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How to bounce back, Newport-style

  • 4 January 2014
  • From the section Magazine
Young Newport fan holds up a flag during match between Wrexham and Newport County A.F.C at Wembley Stadium on 5 May 2013

Newport had a troubled High School and a near-bankrupt football team. Now pupils are flourishing and Newport County FC is back in the Football League for the first time in 25 years - and the city's department store is trying to follow their lead. Simon Cox pinpoints 10 ways the south Wales community hauled itself up.

1. Rebrand: If you can't shift a poor reputation, the answer could be to ditch your name and rebrand yourself. That's what Llanwern High School did.

Located in one of the most deprived areas in Wales, in 2012 it changed its name from Hartridge High School, built a £29m new building and adopted a smart uniform for pupils.

Student numbers have shot up and so have the results. In one year Llanwern went from having the second worst exam results Wales to being the most improved school across England and Wales. The head of English, Emma Llewellyn, recalls how before the revamp, her first job would be to mop up the classroom floor.

"It frees up my mind totally," she says. "The thought of not having to come and clean up but just coming into a classroom that's clean and ready to learn is amazing."

With its elevation into the football league after a 25-year break, Newport County FC rebranded itself, too. It traded in an old stadium for a bigger, more impressive one the club now shares with the local rugby team.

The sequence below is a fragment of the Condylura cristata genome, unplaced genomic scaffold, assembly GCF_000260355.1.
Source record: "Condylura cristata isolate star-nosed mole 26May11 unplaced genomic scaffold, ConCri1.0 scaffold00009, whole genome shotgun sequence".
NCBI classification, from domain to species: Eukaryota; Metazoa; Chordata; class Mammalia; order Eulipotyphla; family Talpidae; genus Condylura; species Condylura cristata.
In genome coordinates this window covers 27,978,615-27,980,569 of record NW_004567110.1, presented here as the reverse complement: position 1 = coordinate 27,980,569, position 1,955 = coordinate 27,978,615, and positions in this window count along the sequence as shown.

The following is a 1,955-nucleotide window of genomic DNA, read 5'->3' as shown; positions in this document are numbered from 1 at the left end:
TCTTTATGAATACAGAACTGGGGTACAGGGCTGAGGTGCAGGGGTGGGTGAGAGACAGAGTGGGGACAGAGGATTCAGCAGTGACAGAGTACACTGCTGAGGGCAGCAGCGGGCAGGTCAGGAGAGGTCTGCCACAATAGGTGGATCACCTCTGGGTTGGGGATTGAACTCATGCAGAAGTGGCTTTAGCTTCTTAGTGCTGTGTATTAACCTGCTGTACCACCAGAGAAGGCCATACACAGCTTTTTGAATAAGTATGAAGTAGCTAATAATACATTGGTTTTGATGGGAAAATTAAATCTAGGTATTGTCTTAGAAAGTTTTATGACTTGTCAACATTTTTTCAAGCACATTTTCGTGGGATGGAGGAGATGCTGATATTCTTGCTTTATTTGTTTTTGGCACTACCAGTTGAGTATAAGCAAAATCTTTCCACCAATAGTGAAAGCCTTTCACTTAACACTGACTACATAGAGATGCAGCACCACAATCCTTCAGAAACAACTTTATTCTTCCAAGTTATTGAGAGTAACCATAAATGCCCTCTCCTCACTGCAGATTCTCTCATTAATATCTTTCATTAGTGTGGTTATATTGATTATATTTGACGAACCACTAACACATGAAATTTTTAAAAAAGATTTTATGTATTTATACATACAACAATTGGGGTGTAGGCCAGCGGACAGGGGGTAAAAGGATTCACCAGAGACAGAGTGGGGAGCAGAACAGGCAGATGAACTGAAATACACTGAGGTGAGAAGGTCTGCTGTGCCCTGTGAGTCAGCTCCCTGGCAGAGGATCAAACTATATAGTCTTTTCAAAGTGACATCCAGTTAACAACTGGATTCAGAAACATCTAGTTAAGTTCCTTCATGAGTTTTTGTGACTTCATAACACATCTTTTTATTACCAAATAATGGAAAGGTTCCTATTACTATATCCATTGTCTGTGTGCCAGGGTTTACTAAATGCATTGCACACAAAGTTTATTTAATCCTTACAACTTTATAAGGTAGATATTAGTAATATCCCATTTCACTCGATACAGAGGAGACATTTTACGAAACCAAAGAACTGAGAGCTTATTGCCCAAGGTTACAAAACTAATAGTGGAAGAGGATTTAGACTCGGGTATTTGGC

Newport's commercial manager James Watts said the rebranding had made a big difference to their fortunes. "There are some big companies who never would have worked with Newport in the past," he says. "A lot of businesses have come in and seen where we're going".

2. Get a new leader: They're the people you are hoping can get you out of trouble. Justin Edinburgh has done the trick as manager of Newport County, moving them from bottom of the Vauxhall Conference to the Football League and challenging for promotion to League One. He put much of this success down to his leadership as a manager: "I've never seen a squad of players get sacked. He is the leader of the ship. Everything starts and finishes with the manager."

There isn't a single fit. Peter Jenkins, the head at Llanwern High School, has a more collegiate approach. After listening to what his staff needed, he gave them an ultimatum. He said there was "a no excuse scenario, we've given you everything you've asked for, now deliver".

3... Who may be an outsider: Take a tip from football - managers rarely come from within. Justin Edinburgh came to South Wales with no allegiances to existing players or staff. Chairman Les Scadding says it's only a matter of time before the manager is poached by a rival, having turned around the club's fortunes. "He has created this success himself, more than anyone. He is the best manager at this level and he will definitely be going, we know that."

Llanwern High School also wanted to look further afield for its new leader, and Jenkins was recruited from another school in Wales.

When Llanwern first advertised for a head, it had few takers. Anne Lewis, the school's Chair of Governors, decided to re-advertise. "We knew we needed an experienced head teacher who had experience of working in a school that isn't full of middle-class parents and would take the staff along with them and the pupils," she says.

4. A family affair: No matter how good the leader is, if you want to move up the table or even just stay afloat, you'll need to pull together. Wildings department store, a feature of Newport High Street for 140 years, has been struggling to make a profit.